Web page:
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Study: Whitetip Shark Numbers Rapidly Dwindled

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Study: Whitetip Shark Numbers Rapidly Dwindled

Environment

Study: Whitetip Shark Numbers Rapidly Dwindled

Species All But Disappeared from Gulf of Mexico in 50 Years

Study: Whitetip Shark Numbers Rapidly Dwindled

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  • <iframe src="https://www.npr.org/player/embed/3223013/3226098" width="100%" height="290" frameborder="0" scrolling="no" title="NPR embedded audio player">

The whitetip shark, named for the whitish ends on its fins. Corbis hide caption

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A whitetip shark. Corbis hide caption

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Common wisdom holds that a glimpse of the oceanic whitetip shark is a rare one. Researchers say the shark, which lives in tropical water like the Gulf of Mexico, has never been very abundant.

Whitetip Shark, At A Glance

A new study says that the historic abundance of whitetips has been overlooked, and in at least one region -- the Gulf of Mexico -- the population has been reduced by 99 percent.

Common Name: Whitetip refers to the whitish spots on the end of its fins.

Formal Name: Carcharhinus longimanus means "long fingers," referring to its long paddle-like fins.

Range: Worldwide in warm, open ocean waters. In the Atlantic, as far north as Maine and as far south as Argentina.

Length: Up to 13 feet.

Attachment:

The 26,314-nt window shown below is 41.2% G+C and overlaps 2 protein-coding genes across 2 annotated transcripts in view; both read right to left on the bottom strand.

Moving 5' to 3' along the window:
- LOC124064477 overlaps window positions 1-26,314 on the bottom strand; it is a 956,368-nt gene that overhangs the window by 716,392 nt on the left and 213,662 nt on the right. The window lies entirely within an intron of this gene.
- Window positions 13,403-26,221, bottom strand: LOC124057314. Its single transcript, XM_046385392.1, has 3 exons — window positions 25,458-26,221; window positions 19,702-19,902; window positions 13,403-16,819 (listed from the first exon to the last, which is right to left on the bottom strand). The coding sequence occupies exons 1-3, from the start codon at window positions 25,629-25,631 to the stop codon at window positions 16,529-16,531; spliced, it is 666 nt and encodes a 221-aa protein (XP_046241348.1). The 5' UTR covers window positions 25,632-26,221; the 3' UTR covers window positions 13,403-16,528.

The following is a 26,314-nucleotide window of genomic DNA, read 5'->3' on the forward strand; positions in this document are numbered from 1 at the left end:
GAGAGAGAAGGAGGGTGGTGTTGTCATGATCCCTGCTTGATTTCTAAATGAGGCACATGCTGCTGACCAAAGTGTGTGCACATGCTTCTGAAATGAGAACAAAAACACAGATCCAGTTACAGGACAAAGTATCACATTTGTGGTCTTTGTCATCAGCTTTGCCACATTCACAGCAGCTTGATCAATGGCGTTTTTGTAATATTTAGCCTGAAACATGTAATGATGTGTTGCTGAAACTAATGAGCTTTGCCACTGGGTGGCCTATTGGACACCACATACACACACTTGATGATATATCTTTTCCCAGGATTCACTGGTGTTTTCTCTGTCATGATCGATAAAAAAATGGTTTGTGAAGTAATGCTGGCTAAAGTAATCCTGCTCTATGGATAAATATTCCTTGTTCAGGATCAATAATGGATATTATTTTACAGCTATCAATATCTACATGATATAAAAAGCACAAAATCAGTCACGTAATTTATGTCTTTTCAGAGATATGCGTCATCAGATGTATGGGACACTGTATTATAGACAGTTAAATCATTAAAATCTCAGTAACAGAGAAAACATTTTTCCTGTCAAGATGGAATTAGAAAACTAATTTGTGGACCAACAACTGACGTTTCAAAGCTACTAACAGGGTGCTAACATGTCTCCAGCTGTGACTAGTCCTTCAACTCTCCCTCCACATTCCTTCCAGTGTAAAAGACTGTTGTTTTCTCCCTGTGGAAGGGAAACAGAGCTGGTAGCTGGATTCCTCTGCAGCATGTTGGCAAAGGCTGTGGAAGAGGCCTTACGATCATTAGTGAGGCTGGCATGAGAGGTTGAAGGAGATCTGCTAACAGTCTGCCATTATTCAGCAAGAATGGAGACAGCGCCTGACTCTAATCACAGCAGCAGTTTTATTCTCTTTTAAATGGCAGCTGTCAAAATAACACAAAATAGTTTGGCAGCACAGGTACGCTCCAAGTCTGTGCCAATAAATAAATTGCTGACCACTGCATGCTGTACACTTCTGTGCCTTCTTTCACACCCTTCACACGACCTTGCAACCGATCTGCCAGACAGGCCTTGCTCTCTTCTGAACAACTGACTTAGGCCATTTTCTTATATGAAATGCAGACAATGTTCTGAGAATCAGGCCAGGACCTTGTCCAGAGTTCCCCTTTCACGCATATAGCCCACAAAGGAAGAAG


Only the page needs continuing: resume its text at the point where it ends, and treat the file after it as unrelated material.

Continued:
Age: Up to 22 years.

Source: Florida Museum of Natural History

But, as NPR's John Nielsen reports, a new study tells a very different story. As recently as 50 years ago, the whitetip may have once outnumbered all the other big fish in the gulf, according to a paper published in Ecology Letters.

In the 1950s, fishermen in the Gulf of Mexico thought the whitetip was scarce because it was never seen in open waters. But a study of marine life done at the time, uncovered recently by one of Ransom Myers' students at Dalhousie University in Nova Scotia, portrays a different picture.

Federal researchers dragged long lines studded with thousands of hooks back and forth across the gulf. The data added up to a population 300 times more abundant than the current one, says Myers.

Myers then read other studies from the 1950s. They indicated that at the time, the whitetip was common in tropical waters all over the world.

What amazes him, Myers says, is that a species that may have once outnumbered the American bison population at its height could fall so far so fast.

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Researchers don't know what happened. Myers suspects that many died tangled in fishermen's long lines; others died when their fins were cut off by fishermen feeding the bottomless Asian market for shark fin soup.

Fishermen and government scientists have been critical of Myers' work, saying the fishing logs he used aren't reliable. But they do agree that, today, there are fewer big fish in the sea.